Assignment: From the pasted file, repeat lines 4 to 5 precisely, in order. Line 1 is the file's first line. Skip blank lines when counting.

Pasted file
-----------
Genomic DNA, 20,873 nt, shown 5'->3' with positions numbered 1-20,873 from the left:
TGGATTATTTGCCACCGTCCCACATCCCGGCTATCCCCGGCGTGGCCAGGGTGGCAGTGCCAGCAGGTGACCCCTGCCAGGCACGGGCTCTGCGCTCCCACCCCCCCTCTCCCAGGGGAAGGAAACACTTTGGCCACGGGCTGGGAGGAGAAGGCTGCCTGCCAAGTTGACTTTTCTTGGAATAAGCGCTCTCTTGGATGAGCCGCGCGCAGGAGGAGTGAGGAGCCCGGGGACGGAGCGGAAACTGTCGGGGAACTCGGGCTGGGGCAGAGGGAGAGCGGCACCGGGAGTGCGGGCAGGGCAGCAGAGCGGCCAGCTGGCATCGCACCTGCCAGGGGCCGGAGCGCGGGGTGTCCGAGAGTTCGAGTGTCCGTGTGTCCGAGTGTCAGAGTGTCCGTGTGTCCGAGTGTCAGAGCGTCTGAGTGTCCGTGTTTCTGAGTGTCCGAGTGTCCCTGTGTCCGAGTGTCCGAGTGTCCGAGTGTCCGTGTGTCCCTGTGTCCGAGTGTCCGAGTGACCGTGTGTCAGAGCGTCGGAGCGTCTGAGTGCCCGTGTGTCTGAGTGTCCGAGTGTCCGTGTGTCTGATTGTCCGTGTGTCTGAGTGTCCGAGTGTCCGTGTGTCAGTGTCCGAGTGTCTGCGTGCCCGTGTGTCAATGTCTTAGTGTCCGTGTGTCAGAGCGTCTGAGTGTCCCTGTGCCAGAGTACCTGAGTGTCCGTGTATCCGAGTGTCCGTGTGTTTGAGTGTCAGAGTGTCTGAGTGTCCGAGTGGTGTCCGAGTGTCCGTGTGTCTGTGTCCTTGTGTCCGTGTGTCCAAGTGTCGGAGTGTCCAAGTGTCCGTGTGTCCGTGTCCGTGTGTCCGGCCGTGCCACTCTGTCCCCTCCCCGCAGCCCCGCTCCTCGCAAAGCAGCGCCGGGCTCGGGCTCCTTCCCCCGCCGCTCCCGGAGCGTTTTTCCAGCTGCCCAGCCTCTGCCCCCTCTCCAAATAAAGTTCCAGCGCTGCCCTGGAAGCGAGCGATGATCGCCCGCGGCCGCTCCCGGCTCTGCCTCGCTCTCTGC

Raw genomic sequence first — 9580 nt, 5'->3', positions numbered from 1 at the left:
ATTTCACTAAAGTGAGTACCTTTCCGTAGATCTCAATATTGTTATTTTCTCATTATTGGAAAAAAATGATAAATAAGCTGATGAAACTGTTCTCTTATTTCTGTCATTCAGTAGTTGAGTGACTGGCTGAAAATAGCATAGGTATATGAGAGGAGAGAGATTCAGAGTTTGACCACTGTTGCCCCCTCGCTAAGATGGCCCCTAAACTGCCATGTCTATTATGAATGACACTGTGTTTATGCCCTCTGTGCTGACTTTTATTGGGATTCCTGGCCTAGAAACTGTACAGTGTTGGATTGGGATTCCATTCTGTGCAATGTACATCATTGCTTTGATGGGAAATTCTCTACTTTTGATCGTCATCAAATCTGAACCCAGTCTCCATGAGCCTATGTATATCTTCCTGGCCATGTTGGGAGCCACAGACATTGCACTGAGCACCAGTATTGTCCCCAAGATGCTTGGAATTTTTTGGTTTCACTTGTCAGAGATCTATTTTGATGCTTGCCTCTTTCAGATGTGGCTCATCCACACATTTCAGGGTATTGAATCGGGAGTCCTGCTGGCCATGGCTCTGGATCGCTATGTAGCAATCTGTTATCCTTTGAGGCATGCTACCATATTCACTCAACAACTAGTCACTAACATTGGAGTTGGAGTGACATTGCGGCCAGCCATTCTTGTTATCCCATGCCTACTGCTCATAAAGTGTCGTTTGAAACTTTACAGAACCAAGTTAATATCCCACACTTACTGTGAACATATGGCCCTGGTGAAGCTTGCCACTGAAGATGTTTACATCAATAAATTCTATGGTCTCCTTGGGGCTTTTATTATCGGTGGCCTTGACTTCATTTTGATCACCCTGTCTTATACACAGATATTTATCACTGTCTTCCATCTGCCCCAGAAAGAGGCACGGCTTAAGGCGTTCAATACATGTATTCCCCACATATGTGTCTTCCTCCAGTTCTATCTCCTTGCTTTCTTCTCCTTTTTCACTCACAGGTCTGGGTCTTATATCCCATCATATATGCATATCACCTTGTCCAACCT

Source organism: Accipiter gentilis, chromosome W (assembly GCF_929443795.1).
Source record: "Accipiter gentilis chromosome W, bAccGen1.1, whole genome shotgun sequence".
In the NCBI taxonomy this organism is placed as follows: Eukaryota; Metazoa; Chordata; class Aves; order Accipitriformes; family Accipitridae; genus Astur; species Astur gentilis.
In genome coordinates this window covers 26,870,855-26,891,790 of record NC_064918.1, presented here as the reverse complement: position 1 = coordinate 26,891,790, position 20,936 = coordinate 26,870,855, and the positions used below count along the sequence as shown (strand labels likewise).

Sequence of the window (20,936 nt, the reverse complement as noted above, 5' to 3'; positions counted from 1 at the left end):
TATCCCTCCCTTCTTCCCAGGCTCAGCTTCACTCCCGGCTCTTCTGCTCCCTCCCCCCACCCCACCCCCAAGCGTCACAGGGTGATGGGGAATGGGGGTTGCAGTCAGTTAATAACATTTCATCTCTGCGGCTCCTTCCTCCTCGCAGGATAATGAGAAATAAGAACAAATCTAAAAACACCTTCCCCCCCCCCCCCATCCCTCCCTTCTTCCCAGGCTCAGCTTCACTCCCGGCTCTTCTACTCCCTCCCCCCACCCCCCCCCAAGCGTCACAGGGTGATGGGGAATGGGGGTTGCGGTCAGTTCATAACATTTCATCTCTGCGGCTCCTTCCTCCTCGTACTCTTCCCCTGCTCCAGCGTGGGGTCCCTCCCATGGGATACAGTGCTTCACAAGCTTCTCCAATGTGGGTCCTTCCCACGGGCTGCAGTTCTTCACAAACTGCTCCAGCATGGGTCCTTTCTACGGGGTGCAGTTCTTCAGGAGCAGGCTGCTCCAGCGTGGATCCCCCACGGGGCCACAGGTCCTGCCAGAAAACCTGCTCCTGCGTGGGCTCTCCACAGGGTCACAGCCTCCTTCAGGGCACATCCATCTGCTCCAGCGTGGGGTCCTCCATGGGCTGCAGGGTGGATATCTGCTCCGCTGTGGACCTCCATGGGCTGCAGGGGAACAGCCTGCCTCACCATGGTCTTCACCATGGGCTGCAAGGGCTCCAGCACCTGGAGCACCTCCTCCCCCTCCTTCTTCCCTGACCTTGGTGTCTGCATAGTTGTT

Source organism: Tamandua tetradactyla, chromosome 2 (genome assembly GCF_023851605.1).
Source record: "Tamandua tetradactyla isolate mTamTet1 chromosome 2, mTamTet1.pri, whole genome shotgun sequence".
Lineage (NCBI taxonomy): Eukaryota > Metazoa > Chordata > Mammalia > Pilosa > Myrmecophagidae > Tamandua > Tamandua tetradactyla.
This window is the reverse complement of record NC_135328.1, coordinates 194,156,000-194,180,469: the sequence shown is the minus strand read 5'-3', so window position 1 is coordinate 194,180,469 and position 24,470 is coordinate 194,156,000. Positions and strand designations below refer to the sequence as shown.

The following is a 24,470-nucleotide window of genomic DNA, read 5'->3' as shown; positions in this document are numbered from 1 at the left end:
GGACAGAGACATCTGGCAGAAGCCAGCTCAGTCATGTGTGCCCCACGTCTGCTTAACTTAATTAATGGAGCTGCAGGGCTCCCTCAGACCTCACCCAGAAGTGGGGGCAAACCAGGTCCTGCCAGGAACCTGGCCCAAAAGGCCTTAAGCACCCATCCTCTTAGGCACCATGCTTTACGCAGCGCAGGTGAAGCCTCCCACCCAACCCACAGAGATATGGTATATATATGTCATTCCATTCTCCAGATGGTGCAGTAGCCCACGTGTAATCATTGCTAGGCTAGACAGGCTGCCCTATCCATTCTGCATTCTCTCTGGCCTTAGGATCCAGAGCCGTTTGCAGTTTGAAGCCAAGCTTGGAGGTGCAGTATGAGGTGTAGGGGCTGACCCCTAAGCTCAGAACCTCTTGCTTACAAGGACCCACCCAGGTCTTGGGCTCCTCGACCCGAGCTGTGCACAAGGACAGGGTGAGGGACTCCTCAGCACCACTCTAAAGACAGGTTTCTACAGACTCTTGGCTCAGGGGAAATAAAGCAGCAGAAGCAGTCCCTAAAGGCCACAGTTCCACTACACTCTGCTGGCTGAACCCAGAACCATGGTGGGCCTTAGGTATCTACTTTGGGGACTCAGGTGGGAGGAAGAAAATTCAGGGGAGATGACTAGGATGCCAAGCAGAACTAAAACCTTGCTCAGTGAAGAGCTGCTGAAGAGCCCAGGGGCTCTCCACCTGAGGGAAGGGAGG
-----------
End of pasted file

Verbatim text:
ATTTCACTAAAGTGAGTACCTTTCCGTAGATCTCAATATTGTTATTTTCTCATTATTGGAAAAAAATGATAAATAAGCTGATGAAACTGTTCTCTTATTTCTGTCATTCAGTAGTTGAGTGACTGGCTGAAAATAGCATAGGTATATGAGAGGAGAGAGATTCAGAGTTTGACCACTGTTGCCCCCTCGCTAAGATGGCCCCTAAACTGCCATGTCTATTATGAATGACACTGTGTTTATGCCCTCTGTGCTGACTTTTATTGGGATTCCTGGCCTAGAAACTGTACAGTGTTGGATTGGGATTCCATTCTGTGCAATGTACATCATTGCTTTGATGGGAAATTCTCTACTTTTGATCGTCATCAAATCTGAACCCAGTCTCCATGAGCCTATGTATATCTTCCTGGCCATGTTGGGAGCCACAGACATTGCACTGAGCACCAGTATTGTCCCCAAGATGCTTGGAATTTTTTGGTTTCACTTGTCAGAGATCTATTTTGATGCTTGCCTCTTTCAGATGTGGCTCATCCACACATTTCAGGGTATTGAATCGGGAGTCCTGCTGGCCATGGCTCTGGATCGCTATGTAGCAATCTGTTATCCTTTGAGGCATGCTACCATATTCACTCAACAACTAGTCACTAACATTGGAGTTGGAGTGACATTGCGGCCAGCCATTCTTGTTATCCCATGCCTACTGCTCATAAAGTGTCGTTTGAAACTTTACAGAACCAAGTTAATATCCCACACTTACTGTGAACATATGGCCCTGGTGAAGCTTGCCACTGAAGATGTTTACATCAATAAATTCTATGGTCTCCTTGGGGCTTTTATTATCGGTGGCCTTGACTTCATTTTGATCACCCTGTCTTATACACAGATATTTATCACTGTCTTCCATCTGCCCCAGAAAGAGGCACGGCTTAAGGCGTTCAATACATGTATTCCCCACATATGTGTCTTCCTCCAGTTCTATCTCCTTGCTTTCTTCTCCTTTTTCACTCACAGGTCTGGGTCTTATATCCCATCATATATGCATATCACCTTGTCCAACCT

Source organism: Accipiter gentilis, chromosome W (assembly GCF_929443795.1).